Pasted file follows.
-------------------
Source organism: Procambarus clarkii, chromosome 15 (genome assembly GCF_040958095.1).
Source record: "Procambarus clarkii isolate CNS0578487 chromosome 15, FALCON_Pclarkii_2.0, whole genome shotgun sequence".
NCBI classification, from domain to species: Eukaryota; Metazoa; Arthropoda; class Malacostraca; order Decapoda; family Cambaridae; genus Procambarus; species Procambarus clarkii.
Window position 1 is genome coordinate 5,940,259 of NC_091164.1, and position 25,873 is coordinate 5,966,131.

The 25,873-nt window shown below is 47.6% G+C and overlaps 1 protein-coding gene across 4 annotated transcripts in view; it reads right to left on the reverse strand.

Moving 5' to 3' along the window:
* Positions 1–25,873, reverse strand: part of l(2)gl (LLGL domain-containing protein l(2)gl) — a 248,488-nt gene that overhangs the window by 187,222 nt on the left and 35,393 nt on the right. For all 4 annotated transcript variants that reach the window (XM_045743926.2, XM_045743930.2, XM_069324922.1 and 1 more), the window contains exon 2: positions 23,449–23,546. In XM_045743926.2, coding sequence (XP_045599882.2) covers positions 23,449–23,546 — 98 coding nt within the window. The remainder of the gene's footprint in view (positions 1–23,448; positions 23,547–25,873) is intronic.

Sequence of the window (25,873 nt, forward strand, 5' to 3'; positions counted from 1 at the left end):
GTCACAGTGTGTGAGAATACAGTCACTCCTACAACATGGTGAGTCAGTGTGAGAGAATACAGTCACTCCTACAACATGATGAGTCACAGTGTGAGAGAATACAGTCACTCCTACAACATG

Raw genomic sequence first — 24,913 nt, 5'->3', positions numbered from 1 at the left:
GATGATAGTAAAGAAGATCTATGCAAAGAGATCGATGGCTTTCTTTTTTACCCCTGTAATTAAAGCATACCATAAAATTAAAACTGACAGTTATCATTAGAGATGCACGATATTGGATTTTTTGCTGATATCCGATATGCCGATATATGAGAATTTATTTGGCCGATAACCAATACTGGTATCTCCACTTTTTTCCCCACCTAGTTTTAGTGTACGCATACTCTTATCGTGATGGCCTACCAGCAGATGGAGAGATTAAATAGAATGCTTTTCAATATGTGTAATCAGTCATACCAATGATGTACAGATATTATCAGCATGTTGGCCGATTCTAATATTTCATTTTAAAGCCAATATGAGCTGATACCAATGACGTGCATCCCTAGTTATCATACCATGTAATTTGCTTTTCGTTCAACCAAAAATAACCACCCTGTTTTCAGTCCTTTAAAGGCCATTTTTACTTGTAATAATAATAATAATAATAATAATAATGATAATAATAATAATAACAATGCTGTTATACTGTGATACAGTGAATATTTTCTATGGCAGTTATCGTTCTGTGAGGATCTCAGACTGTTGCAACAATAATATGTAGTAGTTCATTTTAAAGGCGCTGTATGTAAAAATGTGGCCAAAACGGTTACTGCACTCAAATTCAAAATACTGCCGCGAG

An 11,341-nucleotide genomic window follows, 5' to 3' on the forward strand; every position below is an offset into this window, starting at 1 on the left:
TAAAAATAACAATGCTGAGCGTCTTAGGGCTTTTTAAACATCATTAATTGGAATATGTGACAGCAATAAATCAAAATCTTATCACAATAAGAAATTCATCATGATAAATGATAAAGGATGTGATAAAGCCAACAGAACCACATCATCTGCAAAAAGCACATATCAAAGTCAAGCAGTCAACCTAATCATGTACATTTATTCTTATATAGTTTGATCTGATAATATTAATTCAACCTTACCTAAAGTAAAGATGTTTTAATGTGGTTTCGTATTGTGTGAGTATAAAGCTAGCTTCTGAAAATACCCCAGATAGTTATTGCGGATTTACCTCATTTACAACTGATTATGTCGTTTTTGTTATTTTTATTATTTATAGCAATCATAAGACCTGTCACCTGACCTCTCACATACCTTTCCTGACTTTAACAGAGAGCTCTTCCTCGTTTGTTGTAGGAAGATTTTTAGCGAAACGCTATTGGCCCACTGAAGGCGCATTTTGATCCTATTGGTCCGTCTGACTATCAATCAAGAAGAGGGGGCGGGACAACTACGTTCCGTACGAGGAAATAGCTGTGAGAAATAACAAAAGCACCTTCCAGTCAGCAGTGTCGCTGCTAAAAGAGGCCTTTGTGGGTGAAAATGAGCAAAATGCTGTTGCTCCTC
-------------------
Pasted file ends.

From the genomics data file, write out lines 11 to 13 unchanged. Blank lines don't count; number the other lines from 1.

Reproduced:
GATGATAGTAAAGAAGATCTATGCAAAGAGATCGATGGCTTTCTTTTTTACCCCTGTAATTAAAGCATACCATAAAATTAAAACTGACAGTTATCATTAGAGATGCACGATATTGGATTTTTTGCTGATATCCGATATGCCGATATATGAGAATTTATTTGGCCGATAACCAATACTGGTATCTCCACTTTTTTCCCCACCTAGTTTTAGTGTACGCATACTCTTATCGTGATGGCCTACCAGCAGATGGAGAGATTAAATAGAATGCTTTTCAATATGTGTAATCAGTCATACCAATGATGTACAGATATTATCAGCATGTTGGCCGATTCTAATATTTCATTTTAAAGCCAATATGAGCTGATACCAATGACGTGCATCCCTAGTTATCATACCATGTAATTTGCTTTTCGTTCAACCAAAAATAACCACCCTGTTTTCAGTCCTTTAAAGGCCATTTTTACTTGTAATAATAATAATAATAATAATAATAATGATAATAATAATAATAACAATGCTGTTATACTGTGATACAGTGAATATTTTCTATGGCAGTTATCGTTCTGTGAGGATCTCAGACTGTTGCAACAATAATATGTAGTAGTTCATTTTAAAGGCGCTGTATGTAAAAATGTGGCCAAAACGGTTACTGCACTCAAATTCAAAATACTGCCGCGAG

An 11,341-nucleotide genomic window follows, 5' to 3' on the forward strand; every position below is an offset into this window, starting at 1 on the left:
TAAAAATAACAATGCTGAGCGTCTTAGGGCTTTTTAAACATCATTAATTGGAATATGTGACAGCAATAAATCAAAATCTTATCACAATAAGAAATTCATCATGATAAATGATAAAGGATGTGATAAAGCCAACAGAACCACATCATCTGCAAAAAGCACATATCAAAGTCAAGCAGTCAACCTAATCATGTACATTTATTCTTATATAGTTTGATCTGATAATATTAATTCAACCTTACCTAAAGTAAAGATGTTTTAATGTGGTTTCGTATTGTGTGAGTATAAAGCTAGCTTCTGAAAATACCCCAGATAGTTATTGCGGATTTACCTCATTTACAACTGATTATGTCGTTTTTGTTATTTTTATTATTTATAGCAATCATAAGACCTGTCACCTGACCTCTCACATACCTTTCCTGACTTTAACAGAGAGCTCTTCCTCGTTTGTTGTAGGAAGATTTTTAGCGAAACGCTATTGGCCCACTGAAGGCGCATTTTGATCCTATTGGTCCGTCTGACTATCAATCAAGAAGAGGGGGCGGGACAACTACGTTCCGTACGAGGAAATAGCTGTGAGAAATAACAAAAGCACCTTCCAGTCAGCAGTGTCGCTGCTAAAAGAGGCCTTTGTGGGTGAAAATGAGCAAAATGCTGTTGCTCCTC